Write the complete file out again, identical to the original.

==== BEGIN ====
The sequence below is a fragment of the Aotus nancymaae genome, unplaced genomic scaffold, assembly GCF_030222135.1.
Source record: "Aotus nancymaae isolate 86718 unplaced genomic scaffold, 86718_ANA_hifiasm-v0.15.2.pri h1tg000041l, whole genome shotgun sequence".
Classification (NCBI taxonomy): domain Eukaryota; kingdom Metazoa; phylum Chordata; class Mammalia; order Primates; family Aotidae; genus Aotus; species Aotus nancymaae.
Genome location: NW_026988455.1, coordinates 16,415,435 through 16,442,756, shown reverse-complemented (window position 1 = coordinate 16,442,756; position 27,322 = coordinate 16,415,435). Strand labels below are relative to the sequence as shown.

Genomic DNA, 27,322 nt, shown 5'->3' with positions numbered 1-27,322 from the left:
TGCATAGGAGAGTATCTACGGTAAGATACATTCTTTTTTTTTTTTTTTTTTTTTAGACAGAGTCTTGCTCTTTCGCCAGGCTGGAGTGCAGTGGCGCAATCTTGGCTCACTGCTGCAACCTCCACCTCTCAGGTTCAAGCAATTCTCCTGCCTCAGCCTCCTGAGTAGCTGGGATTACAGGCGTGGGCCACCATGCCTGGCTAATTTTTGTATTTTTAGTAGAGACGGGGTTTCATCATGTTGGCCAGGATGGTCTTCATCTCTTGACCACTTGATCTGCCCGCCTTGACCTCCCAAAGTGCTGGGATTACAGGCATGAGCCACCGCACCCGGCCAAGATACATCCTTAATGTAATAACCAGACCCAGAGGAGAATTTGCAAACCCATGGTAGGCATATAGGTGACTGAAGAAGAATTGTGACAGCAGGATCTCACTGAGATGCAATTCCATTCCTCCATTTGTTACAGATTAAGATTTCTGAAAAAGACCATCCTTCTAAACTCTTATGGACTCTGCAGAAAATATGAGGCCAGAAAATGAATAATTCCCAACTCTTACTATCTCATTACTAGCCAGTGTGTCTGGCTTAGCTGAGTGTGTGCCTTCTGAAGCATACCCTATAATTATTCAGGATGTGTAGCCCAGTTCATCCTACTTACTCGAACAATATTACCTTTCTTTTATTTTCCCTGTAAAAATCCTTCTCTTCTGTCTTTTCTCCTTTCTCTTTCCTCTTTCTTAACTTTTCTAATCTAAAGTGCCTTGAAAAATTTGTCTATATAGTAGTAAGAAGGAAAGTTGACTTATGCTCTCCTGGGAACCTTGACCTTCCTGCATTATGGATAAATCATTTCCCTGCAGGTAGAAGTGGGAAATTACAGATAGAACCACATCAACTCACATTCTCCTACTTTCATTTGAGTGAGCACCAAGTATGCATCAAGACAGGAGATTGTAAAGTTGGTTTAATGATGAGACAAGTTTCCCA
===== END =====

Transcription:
The sequence below is a fragment of the Aotus nancymaae genome, unplaced genomic scaffold, assembly GCF_030222135.1.
Source record: "Aotus nancymaae isolate 86718 unplaced genomic scaffold, 86718_ANA_hifiasm-v0.15.2.pri h1tg000041l, whole genome shotgun sequence".
Classification (NCBI taxonomy): domain Eukaryota; kingdom Metazoa; phylum Chordata; class Mammalia; order Primates; family Aotidae; genus Aotus; species Aotus nancymaae.
Genome location: NW_026988455.1, coordinates 16,415,435 through 16,442,756, shown reverse-complemented (window position 1 = coordinate 16,442,756; position 27,322 = coordinate 16,415,435). Strand labels below are relative to the sequence as shown.

Genomic DNA, 27,322 nt, shown 5'->3' with positions numbered 1-27,322 from the left:
TGCATAGGAGAGTATCTACGGTAAGATACATTCTTTTTTTTTTTTTTTTTTTTTAGACAGAGTCTTGCTCTTTCGCCAGGCTGGAGTGCAGTGGCGCAATCTTGGCTCACTGCTGCAACCTCCACCTCTCAGGTTCAAGCAATTCTCCTGCCTCAGCCTCCTGAGTAGCTGGGATTACAGGCGTGGGCCACCATGCCTGGCTAATTTTTGTATTTTTAGTAGAGACGGGGTTTCATCATGTTGGCCAGGATGGTCTTCATCTCTTGACCACTTGATCTGCCCGCCTTGACCTCCCAAAGTGCTGGGATTACAGGCATGAGCCACCGCACCCGGCCAAGATACATCCTTAATGTAATAACCAGACCCAGAGGAGAATTTGCAAACCCATGGTAGGCATATAGGTGACTGAAGAAGAATTGTGACAGCAGGATCTCACTGAGATGCAATTCCATTCCTCCATTTGTTACAGATTAAGATTTCTGAAAAAGACCATCCTTCTAAACTCTTATGGACTCTGCAGAAAATATGAGGCCAGAAAATGAATAATTCCCAACTCTTACTATCTCATTACTAGCCAGTGTGTCTGGCTTAGCTGAGTGTGTGCCTTCTGAAGCATACCCTATAATTATTCAGGATGTGTAGCCCAGTTCATCCTACTTACTCGAACAATATTACCTTTCTTTTATTTTCCCTGTAAAAATCCTTCTCTTCTGTCTTTTCTCCTTTCTCTTTCCTCTTTCTTAACTTTTCTAATCTAAAGTGCCTTGAAAAATTTGTCTATATAGTAGTAAGAAGGAAAGTTGACTTATGCTCTCCTGGGAACCTTGACCTTCCTGCATTATGGATAAATCATTTCCCTGCAGGTAGAAGTGGGAAATTACAGATAGAACCACATCAACTCACATTCTCCTACTTTCATTTGAGTGAGCACCAAGTATGCATCAAGACAGGAGATTGTAAAGTTGGTTTAATGATGAGACAAGTTTCCCA